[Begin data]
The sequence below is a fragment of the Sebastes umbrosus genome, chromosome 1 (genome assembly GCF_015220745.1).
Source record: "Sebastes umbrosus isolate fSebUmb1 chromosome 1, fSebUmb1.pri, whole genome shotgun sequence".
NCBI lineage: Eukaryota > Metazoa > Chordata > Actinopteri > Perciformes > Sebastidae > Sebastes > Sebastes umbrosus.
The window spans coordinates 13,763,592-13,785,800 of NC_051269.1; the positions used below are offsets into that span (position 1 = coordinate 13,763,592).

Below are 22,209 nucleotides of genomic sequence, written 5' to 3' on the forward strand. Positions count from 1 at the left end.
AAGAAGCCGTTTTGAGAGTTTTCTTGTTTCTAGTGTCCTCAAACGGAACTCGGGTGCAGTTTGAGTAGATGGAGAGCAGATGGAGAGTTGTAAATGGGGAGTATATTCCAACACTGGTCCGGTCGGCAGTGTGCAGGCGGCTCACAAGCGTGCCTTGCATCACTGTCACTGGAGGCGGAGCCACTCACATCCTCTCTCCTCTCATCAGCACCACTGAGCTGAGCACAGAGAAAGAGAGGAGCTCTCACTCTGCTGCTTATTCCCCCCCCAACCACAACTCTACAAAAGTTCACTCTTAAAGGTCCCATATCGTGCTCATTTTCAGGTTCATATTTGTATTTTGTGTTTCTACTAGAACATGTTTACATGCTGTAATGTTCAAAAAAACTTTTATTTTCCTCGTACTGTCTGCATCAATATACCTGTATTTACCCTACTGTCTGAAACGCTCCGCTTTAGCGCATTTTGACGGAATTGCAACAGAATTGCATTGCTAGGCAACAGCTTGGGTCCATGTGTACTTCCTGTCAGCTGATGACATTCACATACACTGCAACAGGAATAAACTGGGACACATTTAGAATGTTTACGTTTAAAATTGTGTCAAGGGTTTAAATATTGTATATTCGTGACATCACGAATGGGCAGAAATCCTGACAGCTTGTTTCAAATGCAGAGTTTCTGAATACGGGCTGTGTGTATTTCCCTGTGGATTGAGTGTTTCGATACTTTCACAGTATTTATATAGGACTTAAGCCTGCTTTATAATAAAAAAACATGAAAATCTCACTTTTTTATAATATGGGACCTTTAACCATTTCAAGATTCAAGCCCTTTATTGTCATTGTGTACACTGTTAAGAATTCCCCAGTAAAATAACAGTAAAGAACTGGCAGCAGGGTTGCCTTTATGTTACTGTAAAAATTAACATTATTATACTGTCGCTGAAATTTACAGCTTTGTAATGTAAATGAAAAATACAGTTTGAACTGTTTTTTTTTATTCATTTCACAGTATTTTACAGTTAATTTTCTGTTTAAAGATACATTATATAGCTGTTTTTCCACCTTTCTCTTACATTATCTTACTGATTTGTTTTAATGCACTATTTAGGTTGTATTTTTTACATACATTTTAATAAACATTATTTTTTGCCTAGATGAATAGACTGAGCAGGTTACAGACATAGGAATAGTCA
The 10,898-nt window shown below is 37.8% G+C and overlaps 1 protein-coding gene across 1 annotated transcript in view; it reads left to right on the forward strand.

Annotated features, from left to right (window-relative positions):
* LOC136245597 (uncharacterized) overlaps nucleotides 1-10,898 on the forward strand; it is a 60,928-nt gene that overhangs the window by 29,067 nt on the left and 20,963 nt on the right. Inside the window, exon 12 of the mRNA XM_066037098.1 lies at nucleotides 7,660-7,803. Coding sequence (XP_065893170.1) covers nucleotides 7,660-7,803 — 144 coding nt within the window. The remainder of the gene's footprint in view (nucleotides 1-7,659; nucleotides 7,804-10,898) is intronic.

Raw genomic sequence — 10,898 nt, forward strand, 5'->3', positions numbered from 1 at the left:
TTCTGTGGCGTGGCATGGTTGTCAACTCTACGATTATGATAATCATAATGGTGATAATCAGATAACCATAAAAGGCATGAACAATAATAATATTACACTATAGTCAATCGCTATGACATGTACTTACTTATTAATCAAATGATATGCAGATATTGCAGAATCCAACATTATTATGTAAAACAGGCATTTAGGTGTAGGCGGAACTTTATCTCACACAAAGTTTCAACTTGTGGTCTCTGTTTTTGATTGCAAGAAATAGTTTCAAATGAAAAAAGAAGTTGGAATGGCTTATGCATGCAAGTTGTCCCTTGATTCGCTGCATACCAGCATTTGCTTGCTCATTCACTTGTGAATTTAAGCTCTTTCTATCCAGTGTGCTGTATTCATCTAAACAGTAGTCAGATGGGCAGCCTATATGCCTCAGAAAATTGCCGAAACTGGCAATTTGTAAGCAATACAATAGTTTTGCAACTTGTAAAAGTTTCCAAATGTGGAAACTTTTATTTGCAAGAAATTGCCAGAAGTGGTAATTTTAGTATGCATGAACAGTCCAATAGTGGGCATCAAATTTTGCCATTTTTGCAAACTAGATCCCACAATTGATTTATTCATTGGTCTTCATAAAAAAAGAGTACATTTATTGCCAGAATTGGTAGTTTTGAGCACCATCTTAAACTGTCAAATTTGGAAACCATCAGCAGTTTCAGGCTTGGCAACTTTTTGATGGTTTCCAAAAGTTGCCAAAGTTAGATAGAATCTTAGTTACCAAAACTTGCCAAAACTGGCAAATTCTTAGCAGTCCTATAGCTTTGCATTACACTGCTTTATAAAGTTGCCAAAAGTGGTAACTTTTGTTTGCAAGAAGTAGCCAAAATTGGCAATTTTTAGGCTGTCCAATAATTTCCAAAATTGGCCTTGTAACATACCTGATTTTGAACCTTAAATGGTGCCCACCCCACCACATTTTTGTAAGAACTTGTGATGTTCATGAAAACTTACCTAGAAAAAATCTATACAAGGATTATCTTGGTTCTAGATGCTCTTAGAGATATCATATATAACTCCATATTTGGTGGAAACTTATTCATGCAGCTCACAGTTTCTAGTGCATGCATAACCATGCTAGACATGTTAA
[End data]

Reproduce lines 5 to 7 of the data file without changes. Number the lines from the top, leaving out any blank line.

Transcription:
Below are 22,209 nucleotides of genomic sequence, written 5' to 3' on the forward strand. Positions count from 1 at the left end.
AAGAAGCCGTTTTGAGAGTTTTCTTGTTTCTAGTGTCCTCAAACGGAACTCGGGTGCAGTTTGAGTAGATGGAGAGCAGATGGAGAGTTGTAAATGGGGAGTATATTCCAACACTGGTCCGGTCGGCAGTGTGCAGGCGGCTCACAAGCGTGCCTTGCATCACTGTCACTGGAGGCGGAGCCACTCACATCCTCTCTCCTCTCATCAGCACCACTGAGCTGAGCACAGAGAAAGAGAGGAGCTCTCACTCTGCTGCTTATTCCCCCCCCAACCACAACTCTACAAAAGTTCACTCTTAAAGGTCCCATATCGTGCTCATTTTCAGGTTCATATTTGTATTTTGTGTTTCTACTAGAACATGTTTACATGCTGTAATGTTCAAAAAAACTTTTATTTTCCTCGTACTGTCTGCATCAATATACCTGTATTTACCCTACTGTCTGAAACGCTCCGCTTTAGCGCATTTTGACGGAATTGCAACAGAATTGCATTGCTAGGCAACAGCTTGGGTCCATGTGTACTTCCTGTCAGCTGATGACATTCACATACACTGCAACAGGAATAAACTGGGACACATTTAGAATGTTTACGTTTAAAATTGTGTCAAGGGTTTAAATATTGTATATTCGTGACATCACGAATGGGCAGAAATCCTGACAGCTTGTTTCAAATGCAGAGTTTCTGAATACGGGCTGTGTGTATTTCCCTGTGGATTGAGTGTTTCGATACTTTCACAGTATTTATATAGGACTTAAGCCTGCTTTATAATAAAAAAACATGAAAATCTCACTTTTTTATAATATGGGACCTTTAACCATTTCAAGATTCAAGCCCTTTATTGTCATTGTGTACACTGTTAAGAATTCCCCAGTAAAATAACAGTAAAGAACTGGCAGCAGGGTTGCCTTTATGTTACTGTAAAAATTAACATTATTATACTGTCGCTGAAATTTACAGCTTTGTAATGTAAATGAAAAATACAGTTTGAACTGTTTTTTTTTATTCATTTCACAGTATTTTACAGTTAATTTTCTGTTTAAAGATACATTATATAGCTGTTTTTCCACCTTTCTCTTACATTATCTTACTGATTTGTTTTAATGCACTATTTAGGTTGTATTTTTTACATACATTTTAATAAACATTATTTTTTGCCTAGATGAATAGACTGAGCAGGTTACAGACATAGGAATAGTCA
The 10,898-nt window shown below is 37.8% G+C and overlaps 1 protein-coding gene across 1 annotated transcript in view; it reads left to right on the forward strand.